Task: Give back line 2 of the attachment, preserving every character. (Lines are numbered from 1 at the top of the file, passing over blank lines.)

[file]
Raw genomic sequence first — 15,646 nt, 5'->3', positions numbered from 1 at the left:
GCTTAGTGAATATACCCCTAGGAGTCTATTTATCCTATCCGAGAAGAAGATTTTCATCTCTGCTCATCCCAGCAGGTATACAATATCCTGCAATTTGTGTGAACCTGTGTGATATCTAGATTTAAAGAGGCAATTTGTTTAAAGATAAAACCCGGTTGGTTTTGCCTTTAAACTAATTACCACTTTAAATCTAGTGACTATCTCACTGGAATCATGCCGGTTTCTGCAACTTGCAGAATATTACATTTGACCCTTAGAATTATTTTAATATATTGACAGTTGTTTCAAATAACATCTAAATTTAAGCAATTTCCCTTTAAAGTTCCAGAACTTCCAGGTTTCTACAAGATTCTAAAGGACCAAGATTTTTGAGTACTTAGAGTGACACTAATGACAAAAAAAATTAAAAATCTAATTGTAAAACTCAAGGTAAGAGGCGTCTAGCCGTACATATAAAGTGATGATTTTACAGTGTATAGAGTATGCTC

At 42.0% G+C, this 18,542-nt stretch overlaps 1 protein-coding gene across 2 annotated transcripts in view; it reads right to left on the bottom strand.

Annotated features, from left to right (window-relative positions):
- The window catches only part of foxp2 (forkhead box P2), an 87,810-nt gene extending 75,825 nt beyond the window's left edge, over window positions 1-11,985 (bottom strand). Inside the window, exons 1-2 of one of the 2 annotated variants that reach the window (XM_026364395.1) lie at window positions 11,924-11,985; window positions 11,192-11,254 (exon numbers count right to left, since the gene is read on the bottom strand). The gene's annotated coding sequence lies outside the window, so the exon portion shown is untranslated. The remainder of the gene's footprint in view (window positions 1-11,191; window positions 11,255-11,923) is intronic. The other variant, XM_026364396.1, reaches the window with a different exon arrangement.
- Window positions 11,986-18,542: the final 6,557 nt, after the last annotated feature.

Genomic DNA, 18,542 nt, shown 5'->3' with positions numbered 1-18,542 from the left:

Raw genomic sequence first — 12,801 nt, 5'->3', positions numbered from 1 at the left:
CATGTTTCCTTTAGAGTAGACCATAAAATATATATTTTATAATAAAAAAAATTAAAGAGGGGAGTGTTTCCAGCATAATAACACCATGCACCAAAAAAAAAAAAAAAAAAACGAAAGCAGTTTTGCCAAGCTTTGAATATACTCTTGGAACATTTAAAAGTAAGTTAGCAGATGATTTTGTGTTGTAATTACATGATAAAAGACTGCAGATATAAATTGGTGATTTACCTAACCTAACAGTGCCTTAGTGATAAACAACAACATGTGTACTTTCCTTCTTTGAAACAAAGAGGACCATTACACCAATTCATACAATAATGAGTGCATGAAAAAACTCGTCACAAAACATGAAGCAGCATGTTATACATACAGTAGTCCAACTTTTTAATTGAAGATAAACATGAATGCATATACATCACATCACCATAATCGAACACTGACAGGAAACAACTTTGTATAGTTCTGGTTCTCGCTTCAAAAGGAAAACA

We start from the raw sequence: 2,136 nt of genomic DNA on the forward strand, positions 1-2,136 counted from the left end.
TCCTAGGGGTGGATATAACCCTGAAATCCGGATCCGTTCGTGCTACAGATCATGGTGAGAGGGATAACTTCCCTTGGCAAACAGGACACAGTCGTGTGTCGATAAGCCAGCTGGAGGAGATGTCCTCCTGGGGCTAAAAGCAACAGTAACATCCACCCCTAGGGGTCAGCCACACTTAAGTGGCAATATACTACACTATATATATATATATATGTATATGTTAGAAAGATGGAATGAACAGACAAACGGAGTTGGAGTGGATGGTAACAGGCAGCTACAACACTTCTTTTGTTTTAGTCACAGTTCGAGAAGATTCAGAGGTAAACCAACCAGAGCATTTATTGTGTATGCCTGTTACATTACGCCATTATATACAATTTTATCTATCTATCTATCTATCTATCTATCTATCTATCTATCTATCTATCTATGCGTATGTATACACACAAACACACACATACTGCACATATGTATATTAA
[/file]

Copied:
GCTTAGTGAATATACCCCTAGGAGTCTATTTATCCTATCCGAGAAGAAGATTTTCATCTCTGCTCATCCCAGCAGGTATACAATATCCTGCAATTTGTGTGAACCTGTGTGATATCTAGATTTAAAGAGGCAATTTGTTTAAAGATAAAACCCGGTTGGTTTTGCCTTTAAACTAATTACCACTTTAAATCTAGTGACTATCTCACTGGAATCATGCCGGTTTCTGCAACTTGCAGAATATTACATTTGACCCTTAGAATTATTTTAATATATTGACAGTTGTTTCAAATAACATCTAAATTTAAGCAATTTCCCTTTAAAGTTCCAGAACTTCCAGGTTTCTACAAGATTCTAAAGGACCAAGATTTTTGAGTACTTAGAGTGACACTAATGACAAAAAAAATTAAAAATCTAATTGTAAAACTCAAGGTAAGAGGCGTCTAGCCGTACATATAAAGTGATGATTTTACAGTGTATAGAGTATGCTC